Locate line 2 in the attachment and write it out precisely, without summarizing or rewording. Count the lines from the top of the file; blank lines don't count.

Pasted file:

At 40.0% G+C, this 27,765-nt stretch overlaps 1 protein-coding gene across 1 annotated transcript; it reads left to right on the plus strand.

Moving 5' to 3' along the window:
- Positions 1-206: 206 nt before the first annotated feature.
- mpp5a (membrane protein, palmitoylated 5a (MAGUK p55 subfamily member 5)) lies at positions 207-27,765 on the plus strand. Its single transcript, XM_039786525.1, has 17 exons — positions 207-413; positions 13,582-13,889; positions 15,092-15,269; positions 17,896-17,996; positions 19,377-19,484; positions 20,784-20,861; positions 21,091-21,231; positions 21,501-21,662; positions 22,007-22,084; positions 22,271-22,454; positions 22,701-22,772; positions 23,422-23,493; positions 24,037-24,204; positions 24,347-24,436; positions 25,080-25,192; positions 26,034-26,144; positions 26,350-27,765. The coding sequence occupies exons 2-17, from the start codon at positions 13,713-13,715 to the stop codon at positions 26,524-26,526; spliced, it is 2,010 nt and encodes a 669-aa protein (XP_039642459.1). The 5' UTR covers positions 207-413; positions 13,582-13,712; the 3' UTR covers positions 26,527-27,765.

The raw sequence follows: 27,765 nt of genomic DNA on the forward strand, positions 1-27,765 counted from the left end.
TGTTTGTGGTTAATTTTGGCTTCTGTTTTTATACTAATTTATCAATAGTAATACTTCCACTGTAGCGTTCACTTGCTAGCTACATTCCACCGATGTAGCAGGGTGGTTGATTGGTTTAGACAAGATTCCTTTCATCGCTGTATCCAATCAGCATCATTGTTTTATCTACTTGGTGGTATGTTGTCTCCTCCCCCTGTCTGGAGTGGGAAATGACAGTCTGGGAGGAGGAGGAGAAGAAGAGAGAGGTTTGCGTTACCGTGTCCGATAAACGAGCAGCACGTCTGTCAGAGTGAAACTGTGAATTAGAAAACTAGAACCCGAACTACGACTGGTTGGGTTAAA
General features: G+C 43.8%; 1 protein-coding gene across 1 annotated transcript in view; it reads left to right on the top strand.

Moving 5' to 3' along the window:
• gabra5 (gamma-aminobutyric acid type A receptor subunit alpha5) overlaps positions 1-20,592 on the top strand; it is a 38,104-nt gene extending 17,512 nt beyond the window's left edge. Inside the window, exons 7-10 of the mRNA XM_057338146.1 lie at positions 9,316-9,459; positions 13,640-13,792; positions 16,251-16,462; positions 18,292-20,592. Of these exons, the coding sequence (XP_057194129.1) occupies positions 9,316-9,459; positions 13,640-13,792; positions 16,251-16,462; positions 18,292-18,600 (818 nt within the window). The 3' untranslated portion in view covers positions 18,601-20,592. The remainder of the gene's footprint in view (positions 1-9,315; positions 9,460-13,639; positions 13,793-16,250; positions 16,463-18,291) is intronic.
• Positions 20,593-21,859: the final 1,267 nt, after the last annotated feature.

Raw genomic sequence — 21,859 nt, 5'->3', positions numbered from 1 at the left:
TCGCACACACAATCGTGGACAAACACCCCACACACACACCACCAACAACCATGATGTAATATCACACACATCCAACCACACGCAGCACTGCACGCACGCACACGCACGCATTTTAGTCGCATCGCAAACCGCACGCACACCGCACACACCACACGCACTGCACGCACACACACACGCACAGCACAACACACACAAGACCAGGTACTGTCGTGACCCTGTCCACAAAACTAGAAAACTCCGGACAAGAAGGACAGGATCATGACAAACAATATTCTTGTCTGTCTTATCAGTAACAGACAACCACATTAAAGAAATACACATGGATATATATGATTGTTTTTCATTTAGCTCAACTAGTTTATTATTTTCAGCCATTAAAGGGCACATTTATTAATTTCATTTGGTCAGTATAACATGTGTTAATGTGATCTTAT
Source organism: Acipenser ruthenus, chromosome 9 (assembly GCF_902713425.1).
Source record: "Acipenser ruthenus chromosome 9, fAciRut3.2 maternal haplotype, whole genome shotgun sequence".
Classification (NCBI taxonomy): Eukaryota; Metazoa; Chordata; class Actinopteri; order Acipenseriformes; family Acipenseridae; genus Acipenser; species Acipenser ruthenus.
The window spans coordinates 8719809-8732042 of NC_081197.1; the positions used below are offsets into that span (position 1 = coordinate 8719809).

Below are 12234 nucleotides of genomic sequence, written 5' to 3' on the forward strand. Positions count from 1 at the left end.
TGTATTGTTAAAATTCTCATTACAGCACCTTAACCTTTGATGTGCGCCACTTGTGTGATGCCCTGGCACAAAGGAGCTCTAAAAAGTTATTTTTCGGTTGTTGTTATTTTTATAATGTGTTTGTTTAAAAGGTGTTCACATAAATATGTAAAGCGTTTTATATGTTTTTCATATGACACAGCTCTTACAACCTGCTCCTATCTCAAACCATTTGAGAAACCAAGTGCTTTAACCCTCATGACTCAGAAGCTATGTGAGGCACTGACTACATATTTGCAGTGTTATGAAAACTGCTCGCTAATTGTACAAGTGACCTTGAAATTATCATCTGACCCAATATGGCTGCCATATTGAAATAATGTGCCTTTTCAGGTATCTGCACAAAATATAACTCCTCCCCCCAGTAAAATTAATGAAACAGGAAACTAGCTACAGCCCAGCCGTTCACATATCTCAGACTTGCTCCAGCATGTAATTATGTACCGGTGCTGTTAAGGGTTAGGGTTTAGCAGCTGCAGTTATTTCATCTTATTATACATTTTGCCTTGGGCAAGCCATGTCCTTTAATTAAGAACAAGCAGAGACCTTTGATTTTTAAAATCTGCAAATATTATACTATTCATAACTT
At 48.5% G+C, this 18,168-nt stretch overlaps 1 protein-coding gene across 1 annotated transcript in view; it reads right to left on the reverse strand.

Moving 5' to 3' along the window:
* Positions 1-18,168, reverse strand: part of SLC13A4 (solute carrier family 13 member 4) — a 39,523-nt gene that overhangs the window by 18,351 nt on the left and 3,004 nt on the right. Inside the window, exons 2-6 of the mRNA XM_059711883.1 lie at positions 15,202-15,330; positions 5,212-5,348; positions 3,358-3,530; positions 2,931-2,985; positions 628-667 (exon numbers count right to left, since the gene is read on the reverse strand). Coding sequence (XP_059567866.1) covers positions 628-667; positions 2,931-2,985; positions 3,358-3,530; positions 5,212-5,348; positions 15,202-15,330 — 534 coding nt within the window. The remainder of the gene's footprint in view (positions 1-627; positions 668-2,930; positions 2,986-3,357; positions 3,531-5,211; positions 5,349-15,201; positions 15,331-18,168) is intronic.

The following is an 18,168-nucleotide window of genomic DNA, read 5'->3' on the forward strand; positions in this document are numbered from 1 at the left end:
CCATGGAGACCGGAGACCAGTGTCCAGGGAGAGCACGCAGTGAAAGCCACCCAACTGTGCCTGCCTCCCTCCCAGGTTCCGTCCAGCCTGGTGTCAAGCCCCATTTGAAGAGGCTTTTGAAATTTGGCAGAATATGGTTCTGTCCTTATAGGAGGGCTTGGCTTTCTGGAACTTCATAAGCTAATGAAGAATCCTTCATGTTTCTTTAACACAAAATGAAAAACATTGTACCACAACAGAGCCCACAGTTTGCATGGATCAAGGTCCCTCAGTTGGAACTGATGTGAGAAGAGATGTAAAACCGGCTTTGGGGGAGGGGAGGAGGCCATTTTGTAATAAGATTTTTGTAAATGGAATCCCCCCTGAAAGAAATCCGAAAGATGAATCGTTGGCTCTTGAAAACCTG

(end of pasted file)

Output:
Moving 5' to 3' along the window: